A step forward for food security in Fernie

Ashley Taylor started Valley Vitals to promote permaculture in her hometown

Ashley Taylor is leaning over a green bin that she collects food waste in.

Fernie businesses can participate in a food waste recycling program, with the bins picked up by Ashley Taylor. — Yuri Lortscher photo

Ashley Taylor was locally grown in Fernie, and now she is promoting locally grown agriculture there. Her passion for the environment took the path of studying biochemistry, then health science and now permaculture. The foundation of permaculture is to develop agricultural ecosystems that are sustainable and self-sufficient. Taylor is cutting to the chase with chickens scratching in “recycled” compost that will grow fresh produce.

Taylor started Valley Vitals in the summer of 2017. The goals of the new business are to reduce food waste, grow produce locally and spread the word about food sustainability.

“We provide twice-a-week compost pickup for businesses for a nominal fee and return their bins clean and ready to go,” said Taylor. “This summer we will have a market garden providing fresh fruits and vegetables as part of a CSA (community-supported agriculture) program or sold at the local Fernie farmers market.”

Taylor answered our questions below.

Please tell us about your composting program last year. Will there be any changes to it this year?

Last year we partnered with Big Bang Bagels. In under four months, we removed over 1,800 kilograms (4,000 pounds) of compostable material and stopped it from entering the food waste cycle while raising happy, healthy chickens.

This year we are expanding to include 10 businesses. We already have excellent businesses such as The Blue Toque Gastro Diner and Nevados as part of our team this season. We will be raising more chickens as they help turn over our compost quickly. We also will be building three geodesic dome greenhouses and one chicken coop. The compost created in our program will go towards growing produce for local consumption.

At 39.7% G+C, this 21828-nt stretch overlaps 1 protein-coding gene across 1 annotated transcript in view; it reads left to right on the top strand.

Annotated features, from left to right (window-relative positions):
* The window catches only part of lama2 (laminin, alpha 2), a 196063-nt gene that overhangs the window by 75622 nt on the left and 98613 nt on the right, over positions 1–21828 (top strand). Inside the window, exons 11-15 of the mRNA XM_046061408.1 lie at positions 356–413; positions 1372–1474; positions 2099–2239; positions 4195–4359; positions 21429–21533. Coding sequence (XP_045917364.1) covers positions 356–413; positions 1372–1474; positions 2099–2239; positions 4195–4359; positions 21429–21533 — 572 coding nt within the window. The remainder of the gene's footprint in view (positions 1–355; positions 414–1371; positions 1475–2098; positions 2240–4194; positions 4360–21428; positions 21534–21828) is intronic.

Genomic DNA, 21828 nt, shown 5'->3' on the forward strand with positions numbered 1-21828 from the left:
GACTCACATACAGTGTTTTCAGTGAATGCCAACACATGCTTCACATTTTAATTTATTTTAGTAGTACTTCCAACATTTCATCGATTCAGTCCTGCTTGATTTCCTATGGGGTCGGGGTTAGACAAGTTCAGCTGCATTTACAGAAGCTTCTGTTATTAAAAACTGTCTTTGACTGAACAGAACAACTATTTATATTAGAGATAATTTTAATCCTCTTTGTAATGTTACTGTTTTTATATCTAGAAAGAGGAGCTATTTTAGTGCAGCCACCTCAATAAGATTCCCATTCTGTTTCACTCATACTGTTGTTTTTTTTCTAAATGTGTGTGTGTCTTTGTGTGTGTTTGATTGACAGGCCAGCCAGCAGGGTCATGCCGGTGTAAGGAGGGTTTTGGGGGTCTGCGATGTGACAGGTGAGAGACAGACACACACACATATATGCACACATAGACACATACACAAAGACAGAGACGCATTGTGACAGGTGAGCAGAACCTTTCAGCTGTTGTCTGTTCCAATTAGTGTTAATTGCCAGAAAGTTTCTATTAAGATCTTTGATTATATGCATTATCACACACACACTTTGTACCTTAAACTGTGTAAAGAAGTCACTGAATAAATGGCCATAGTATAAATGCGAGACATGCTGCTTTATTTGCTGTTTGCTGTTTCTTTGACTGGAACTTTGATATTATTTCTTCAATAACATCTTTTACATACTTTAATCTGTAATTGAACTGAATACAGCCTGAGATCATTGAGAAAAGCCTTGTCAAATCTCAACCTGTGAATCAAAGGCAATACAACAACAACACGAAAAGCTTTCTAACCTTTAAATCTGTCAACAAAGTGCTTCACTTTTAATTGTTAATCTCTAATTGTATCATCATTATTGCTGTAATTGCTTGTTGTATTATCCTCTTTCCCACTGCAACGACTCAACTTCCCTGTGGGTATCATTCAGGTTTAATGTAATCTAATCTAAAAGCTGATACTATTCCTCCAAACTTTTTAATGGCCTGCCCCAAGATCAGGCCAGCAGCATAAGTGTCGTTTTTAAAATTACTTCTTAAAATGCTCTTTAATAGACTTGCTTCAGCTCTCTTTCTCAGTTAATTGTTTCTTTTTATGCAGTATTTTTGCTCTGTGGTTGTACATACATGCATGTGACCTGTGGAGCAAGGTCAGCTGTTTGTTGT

What are you most excited about in terms of the future of your business?

I'm excited to be creating a career that not only allows me to live in the valley I love but also be part of a global initiative to create food security by taking up small-scale farming.

This project allows me to connect to my community in a whole new way. In the process, I've met so many amazing and supportive people. We are excited to expand our facilities to provide fresh produce and composting services to as much of our community as we can.

Virginia Rasch

Virginia is a writer and copy editor with Koocanusa Publications. She is an avid outdoor recreationist in all seasons and has lived in the Kootenays for 10 years. With degrees in the natural sciences, she has worked as a tour guide, an environmentalist, a writer, and a copy editor of scientific publications. Virginia now brings her passion for everything green to Kootenay Business. View all of Virginia Rasch’s articles

Related articles

Green Scene, East Kootenay, West Kootenay, Agriculture, Environment Here’s a list of Kootenay farmers markets to help with local food security

Here’s a list of all Kootenay farmers markets to help us increase our local food security

by Virginia Rasch and Julie Matchett
Green Scene, East Kootenay, West Kootenay, Agriculture, Environment, Health & Wellness 14 benefits of a Pandemic Garden

This year plant a Pandemic Garden to help the dual crises of coronavirus and climate change

Green Scene, West Kootenay, Nelson, Energy, Environment Celebrate Earth Hour by reading aloud by candlelight

Revive the lost art of reading aloud during Earth Hour—Saturday, March 28th starting at 8:30 p.m.

View all articles